To be used to – Interrogative

To be used to is a structure used to talk about habits and customs that are familiar to us.

The Interrogative form is used to ask questions about the subject’s customs.

The Interrogative form of “To be used to” has this structure:
Verb “to be” + subject + past simple of the verb to use + “to” + verb (in gerund) + (?).

VERB TO BE SUBJECT USED TO QUESTION MARK
Am I used to ?
Are you used to ?
Is he used to ?
Is she used to ?
Is it used to ?
Are we used to ?
Are you used to ?
Are they used to ?

*If a verb follows “used to”, then it will end in -ing.

  • You have had long hair since you were a child so are you still used to it?
  • Is he used to washing the dishes?
  • Are they used to working in a big, modern city?

The structure “To be used to” is used to talk about things or activities someone is familiar with or accustomed to.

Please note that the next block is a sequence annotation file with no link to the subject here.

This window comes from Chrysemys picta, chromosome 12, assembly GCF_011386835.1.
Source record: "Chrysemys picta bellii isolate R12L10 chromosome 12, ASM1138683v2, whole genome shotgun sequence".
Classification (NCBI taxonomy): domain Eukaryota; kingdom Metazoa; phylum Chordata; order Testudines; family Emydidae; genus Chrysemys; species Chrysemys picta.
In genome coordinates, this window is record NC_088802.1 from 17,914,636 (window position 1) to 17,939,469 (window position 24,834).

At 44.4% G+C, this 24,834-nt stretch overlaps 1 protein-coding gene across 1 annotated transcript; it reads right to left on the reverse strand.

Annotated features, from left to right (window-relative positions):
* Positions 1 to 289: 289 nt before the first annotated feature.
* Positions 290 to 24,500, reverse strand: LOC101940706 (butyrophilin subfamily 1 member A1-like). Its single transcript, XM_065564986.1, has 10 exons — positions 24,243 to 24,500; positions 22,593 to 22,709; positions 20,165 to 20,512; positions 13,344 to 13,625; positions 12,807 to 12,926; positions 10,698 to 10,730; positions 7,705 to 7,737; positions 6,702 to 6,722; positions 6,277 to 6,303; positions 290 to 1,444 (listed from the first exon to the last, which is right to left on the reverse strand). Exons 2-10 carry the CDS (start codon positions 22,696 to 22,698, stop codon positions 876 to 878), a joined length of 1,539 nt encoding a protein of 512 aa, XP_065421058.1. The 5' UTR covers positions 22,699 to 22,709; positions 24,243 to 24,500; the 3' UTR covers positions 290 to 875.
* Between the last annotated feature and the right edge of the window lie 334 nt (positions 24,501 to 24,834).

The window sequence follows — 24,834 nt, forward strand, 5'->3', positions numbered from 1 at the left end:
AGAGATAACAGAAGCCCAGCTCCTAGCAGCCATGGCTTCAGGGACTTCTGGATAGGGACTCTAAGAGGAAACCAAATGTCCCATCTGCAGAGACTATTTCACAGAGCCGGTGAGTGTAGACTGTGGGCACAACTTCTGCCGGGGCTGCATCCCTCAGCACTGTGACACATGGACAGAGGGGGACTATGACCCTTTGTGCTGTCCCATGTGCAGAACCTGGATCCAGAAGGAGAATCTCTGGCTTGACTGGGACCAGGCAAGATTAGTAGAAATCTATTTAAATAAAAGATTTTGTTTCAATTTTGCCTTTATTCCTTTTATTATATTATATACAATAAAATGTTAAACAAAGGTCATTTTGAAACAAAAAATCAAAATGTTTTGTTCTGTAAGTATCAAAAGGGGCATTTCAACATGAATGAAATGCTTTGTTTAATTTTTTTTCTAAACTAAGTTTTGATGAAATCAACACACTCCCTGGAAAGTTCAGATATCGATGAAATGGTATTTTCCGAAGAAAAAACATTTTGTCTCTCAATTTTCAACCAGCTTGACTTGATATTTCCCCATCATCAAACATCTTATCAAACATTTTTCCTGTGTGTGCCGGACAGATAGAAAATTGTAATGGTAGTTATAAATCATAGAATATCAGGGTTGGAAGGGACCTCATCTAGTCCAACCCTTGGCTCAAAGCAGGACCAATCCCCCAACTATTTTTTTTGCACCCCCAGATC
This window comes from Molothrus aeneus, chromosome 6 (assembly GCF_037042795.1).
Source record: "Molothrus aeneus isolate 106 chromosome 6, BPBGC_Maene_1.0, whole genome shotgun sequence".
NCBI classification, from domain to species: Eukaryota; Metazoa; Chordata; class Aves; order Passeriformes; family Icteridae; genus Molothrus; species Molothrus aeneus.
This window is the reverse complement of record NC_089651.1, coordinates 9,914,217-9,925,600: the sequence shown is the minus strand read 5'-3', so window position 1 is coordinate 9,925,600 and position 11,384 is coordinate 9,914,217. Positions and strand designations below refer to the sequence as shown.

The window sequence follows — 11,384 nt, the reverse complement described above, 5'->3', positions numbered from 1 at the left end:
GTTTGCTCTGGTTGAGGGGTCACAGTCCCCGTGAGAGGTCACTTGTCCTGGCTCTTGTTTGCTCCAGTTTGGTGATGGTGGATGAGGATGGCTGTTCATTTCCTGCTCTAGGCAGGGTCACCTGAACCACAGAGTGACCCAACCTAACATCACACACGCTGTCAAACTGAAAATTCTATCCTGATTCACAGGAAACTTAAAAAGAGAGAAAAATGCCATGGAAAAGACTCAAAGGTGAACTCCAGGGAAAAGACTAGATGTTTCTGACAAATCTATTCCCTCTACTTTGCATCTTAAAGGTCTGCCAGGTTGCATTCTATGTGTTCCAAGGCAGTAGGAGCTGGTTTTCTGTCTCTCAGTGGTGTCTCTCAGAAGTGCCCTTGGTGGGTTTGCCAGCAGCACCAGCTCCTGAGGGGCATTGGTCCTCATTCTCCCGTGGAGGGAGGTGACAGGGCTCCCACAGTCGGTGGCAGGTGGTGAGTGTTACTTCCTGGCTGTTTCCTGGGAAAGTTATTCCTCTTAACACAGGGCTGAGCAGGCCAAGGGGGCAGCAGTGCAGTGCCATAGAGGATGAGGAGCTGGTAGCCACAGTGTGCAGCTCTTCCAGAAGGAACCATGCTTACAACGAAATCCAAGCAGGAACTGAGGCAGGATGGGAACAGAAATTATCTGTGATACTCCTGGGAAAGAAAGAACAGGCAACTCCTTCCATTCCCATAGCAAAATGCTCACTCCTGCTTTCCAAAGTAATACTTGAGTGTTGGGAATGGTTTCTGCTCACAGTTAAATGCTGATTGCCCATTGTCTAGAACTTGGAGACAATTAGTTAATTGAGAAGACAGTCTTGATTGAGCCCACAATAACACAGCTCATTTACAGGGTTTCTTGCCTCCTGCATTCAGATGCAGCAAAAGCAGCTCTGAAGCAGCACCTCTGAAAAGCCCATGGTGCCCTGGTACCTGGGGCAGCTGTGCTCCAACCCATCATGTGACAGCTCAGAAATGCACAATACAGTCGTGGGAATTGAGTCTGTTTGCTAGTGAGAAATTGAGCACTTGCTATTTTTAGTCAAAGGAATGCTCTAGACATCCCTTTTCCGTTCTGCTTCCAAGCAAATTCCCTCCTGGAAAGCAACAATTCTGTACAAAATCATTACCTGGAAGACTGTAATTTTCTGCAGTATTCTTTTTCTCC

We use the structure “To be used to” to talk about habits and customs that are familiar to us. When used in its Interrogative form, we can use it to form questions about someone’s habits.

The structure “To be used to” in its Interrogative form has this structure:
Verb “to be” + subject + past simple of the verb to use + “to” + verb (in gerund) + (?) (e.g. Are you used to having breakfast early in the morning?).

For example:
Are you used to having breakfast early in the morning?” = Information about someone’s habit is asked.

NOTE: If a verb follows “used to”, it will be in its gerund form (verb + -ing).

Let’s revise this content within the [Form] section. Take a look at the [Example] section that shows its use within a context.